After WWII, taxes were very high for decades to pay it off. So I guess we didn't get free again 'til, what, the 80's? Ah, yes, Reagan's tax-busting. My taxes and my friends taxes went up, but we were young and just starting out, so we didn't count. Millionaires did well, and that's what counts.
He forgot the "stay off my lawn" part.
Well sure. Once, for a report, I thought I'd get away with something by using an old, unpopular encyclopedia. I got a C for it, which meant I did adequately well on copying from an encyclopedia as most of the other students did. I learned a good lesson from that. Anyways, nothing too much different, except "on the internet".
I on the other hand use it constantly. All about the Dinosaur I just read about. A baseball players career. Comparitive stats of a B-17 and a Lancaster.
I take it w/ a grain of salt when looking up something that could be controversial or self-serving in some manner. Mostly I don't use the wiki for that kind of thing.
But for the other kind of thing, I love it.
and hold strong to your chair not to fall from it while you are laughing. There is German imperialism, "Soviet-Russian" imperialism. But no, UK is not there. Rule, Britannia..
What? from the wiki..."Although imperialist practices have existed for thousands of years, the term "Age of Imperialism" generally refers to the activities of nations such as the United Kingdom, France, Germany, Italy, Japan and the United States in the early 18th through the middle 20th centuries".
I did a quick count: 14 other references to Brit.
That was an interesting article. Thanks for the link.
To me, the strengths of the BB are: the physical keyboard, good battery life, rock-solid email.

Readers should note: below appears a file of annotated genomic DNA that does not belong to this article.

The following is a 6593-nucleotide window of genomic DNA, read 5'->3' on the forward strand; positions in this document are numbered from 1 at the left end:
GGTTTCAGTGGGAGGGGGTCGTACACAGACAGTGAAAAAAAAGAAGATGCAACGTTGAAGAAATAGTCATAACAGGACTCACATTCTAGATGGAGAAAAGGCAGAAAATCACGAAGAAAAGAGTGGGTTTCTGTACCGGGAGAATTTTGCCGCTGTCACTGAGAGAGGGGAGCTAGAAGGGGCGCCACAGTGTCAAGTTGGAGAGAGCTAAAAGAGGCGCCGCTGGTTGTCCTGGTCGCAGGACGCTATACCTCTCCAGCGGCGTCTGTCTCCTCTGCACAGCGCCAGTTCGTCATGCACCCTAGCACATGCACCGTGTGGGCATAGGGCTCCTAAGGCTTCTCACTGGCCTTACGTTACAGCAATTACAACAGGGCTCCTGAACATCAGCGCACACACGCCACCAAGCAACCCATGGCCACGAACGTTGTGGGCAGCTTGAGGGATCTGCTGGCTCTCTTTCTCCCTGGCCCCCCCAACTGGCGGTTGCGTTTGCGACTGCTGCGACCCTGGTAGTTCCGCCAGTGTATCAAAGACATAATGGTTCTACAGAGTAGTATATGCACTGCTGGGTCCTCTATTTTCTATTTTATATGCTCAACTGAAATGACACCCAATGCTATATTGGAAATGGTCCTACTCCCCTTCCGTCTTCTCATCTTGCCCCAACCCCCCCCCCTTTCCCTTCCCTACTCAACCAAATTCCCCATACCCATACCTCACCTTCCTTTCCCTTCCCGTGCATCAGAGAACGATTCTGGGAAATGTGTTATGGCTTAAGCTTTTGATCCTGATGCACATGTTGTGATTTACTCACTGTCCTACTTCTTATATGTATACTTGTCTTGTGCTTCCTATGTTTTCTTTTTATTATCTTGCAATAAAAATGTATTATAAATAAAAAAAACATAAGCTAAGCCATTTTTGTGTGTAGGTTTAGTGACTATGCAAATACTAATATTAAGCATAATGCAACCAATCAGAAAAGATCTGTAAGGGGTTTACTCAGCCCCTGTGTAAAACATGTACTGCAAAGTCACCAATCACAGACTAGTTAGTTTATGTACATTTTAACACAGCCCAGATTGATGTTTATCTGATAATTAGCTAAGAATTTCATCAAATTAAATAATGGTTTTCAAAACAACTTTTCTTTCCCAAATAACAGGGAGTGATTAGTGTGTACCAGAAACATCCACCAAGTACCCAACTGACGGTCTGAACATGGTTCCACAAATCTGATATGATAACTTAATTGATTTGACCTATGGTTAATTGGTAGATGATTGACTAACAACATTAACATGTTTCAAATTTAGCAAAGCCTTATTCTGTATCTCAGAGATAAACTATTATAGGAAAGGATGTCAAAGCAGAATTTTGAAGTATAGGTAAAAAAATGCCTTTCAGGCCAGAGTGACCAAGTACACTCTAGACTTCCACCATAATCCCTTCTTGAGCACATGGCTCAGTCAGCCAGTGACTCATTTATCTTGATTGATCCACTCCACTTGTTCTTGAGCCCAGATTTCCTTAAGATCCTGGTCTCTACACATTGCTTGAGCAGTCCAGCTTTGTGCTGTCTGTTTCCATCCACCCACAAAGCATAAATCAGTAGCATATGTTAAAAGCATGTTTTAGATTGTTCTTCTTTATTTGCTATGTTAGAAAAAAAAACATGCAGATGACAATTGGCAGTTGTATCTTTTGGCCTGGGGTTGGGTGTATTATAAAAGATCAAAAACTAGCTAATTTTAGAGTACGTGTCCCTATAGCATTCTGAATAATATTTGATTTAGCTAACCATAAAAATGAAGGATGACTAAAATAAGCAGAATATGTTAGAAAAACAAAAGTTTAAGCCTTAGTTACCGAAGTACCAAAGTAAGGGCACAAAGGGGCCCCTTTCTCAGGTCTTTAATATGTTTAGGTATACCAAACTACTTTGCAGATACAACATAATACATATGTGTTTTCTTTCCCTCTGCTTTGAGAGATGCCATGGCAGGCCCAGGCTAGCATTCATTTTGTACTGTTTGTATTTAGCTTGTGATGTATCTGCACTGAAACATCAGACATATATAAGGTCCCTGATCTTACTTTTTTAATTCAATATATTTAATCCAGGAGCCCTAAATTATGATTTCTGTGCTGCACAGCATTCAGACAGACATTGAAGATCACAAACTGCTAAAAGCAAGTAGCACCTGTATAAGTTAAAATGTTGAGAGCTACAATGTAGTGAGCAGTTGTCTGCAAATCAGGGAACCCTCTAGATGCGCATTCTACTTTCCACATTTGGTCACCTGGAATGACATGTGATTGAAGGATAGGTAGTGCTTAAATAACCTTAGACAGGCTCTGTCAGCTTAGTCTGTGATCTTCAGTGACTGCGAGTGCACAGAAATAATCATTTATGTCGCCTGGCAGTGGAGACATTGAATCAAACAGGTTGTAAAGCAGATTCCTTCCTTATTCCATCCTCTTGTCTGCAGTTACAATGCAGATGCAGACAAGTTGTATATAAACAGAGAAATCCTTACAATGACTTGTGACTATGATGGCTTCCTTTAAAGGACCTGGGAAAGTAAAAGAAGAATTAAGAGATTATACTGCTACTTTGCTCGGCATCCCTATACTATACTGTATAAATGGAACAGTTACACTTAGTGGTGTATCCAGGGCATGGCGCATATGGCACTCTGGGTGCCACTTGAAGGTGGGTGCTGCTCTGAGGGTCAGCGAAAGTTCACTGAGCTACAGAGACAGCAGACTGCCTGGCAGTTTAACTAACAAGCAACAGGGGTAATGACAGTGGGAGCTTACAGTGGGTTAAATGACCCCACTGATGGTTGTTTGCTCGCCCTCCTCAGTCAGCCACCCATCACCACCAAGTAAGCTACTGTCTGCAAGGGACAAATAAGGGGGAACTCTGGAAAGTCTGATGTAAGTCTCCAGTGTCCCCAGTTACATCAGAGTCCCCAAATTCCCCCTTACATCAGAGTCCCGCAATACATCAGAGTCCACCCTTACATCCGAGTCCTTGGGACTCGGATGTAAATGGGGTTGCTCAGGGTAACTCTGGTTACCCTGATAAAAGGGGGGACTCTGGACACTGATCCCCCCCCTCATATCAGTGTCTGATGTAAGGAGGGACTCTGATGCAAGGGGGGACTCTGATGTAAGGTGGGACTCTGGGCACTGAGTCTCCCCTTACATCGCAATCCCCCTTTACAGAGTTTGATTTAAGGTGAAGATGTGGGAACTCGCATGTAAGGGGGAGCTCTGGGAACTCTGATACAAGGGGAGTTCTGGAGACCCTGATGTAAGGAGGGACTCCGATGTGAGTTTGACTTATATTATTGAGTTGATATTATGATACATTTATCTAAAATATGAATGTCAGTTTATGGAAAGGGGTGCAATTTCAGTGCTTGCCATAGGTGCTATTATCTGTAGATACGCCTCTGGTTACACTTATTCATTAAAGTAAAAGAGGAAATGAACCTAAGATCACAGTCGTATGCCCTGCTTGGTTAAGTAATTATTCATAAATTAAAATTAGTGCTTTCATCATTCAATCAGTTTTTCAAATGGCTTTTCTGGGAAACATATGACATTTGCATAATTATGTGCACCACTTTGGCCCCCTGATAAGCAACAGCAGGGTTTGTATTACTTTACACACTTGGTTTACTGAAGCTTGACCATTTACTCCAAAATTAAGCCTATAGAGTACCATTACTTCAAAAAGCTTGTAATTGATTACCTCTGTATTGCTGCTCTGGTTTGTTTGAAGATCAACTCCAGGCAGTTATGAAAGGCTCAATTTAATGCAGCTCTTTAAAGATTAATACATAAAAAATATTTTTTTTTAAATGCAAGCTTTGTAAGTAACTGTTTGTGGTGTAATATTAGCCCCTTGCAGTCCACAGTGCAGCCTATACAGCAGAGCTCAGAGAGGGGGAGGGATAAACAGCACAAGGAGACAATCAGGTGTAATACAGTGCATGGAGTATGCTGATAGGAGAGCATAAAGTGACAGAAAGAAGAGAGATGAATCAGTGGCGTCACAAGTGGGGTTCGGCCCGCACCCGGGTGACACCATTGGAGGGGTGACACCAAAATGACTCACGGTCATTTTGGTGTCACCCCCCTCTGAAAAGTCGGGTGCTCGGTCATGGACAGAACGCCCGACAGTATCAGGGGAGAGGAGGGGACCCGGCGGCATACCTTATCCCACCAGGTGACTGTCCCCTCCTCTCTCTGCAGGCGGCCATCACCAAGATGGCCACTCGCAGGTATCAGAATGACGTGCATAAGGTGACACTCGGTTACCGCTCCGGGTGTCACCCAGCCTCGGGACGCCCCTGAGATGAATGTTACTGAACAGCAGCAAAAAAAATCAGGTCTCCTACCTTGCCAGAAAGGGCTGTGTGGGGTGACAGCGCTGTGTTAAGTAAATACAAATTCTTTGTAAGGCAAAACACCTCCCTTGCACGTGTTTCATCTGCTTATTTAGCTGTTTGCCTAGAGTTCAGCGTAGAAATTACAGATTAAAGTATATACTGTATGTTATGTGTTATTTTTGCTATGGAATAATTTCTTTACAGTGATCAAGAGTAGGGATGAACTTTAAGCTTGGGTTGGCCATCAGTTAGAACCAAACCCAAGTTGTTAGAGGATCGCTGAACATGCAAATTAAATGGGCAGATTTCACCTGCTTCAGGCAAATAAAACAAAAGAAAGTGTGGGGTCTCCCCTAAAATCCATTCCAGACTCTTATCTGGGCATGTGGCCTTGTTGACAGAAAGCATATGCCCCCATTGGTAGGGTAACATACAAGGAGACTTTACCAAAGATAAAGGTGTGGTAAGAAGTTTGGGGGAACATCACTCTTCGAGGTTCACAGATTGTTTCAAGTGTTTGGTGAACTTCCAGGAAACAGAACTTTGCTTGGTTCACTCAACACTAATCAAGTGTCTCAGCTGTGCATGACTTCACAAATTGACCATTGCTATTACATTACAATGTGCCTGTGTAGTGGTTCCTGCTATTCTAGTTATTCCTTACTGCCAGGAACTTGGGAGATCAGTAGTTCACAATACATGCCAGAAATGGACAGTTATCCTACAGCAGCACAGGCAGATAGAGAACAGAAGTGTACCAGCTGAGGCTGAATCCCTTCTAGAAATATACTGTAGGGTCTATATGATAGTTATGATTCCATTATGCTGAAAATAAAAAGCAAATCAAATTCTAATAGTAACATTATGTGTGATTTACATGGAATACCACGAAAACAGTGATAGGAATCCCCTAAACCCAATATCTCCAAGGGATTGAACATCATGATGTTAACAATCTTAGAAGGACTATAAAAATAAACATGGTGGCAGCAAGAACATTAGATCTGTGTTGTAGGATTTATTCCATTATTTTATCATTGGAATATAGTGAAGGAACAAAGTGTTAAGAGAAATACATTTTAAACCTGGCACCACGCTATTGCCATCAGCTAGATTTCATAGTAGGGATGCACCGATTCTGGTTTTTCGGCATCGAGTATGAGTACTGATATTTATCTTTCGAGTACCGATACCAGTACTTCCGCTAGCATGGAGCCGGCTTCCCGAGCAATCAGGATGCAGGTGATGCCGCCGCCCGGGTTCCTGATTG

I will be issued the new BB shortly. No keyboard: I'll adapt, I imagine. I've have an itouch, so I'm familiar w/ soft keyboards. I don't think I'll ever be as fast as with a physical keyboard. I'm a touch-typist, so the adaptive typing may not be too useful to me because I can typically type out a word faster than I can look at the choices presented. Depending on the implementation, I might find speed gains with large words that are hard to type, such as "convenience". I could see that being very, er, convenient for me.
I still expect the rock-solid email. Battery life? I expect to do like other smart phone users: Always have a charging station available. Always plug it in while in the car. Etc.
Did you ever use or become expert with the BB's with the physical keyboard? When you switched to soft-keys, how long did it take to get up to the speed that you had with the hard-keys?
I like this idea.
My firm will be issuing me a 10 shortly. I'll miss my kybd. Eh, I've used itouch, I'll get used to it.
Wait until you see what they will get to actually make it work! I will bet the correction will be almost as costly, if not more so.
Yeah, I expect so, assuming a baseline of 200 mill a yeah, prolly another 2-3 years to get all the bugs out and the functionality in; similar to any large project.
"I was told that they only get this funding once in awhile and needed to "take advantage of it.""
Yeah, uncertain revenue streams are a beach.
"only to recall them and basically admit compleet failure of the project. ".
Do all your systems and plans roll out effortlessly? Neither did this one.
What you do is analyze it and fix the issues. And roll it out again.
That's $634m to LAUNCH the healthcare.gov site. How many more hundreds of millions are they going to spend over the next year to -fix- it?
Well, extrapolating, probably another 200 mill. It will take a couple of years for the systems to be truly stable. Just like any other complex software.
You want *facebook* or *google* to handle my HIPAA compliant data?!
Why not build such solution as open source using brilliant minds who would contribute there time voluntarily to nation building.
This would be a "job-killer".
Gravity of the mission, whatever it is, has little to do with the cost of implementation. First step on the Moon was a gravely important mission, but it was easy for Neil Armstrong to do it...
That was a mission that had real gravitas.
oblig. "I see what you did there"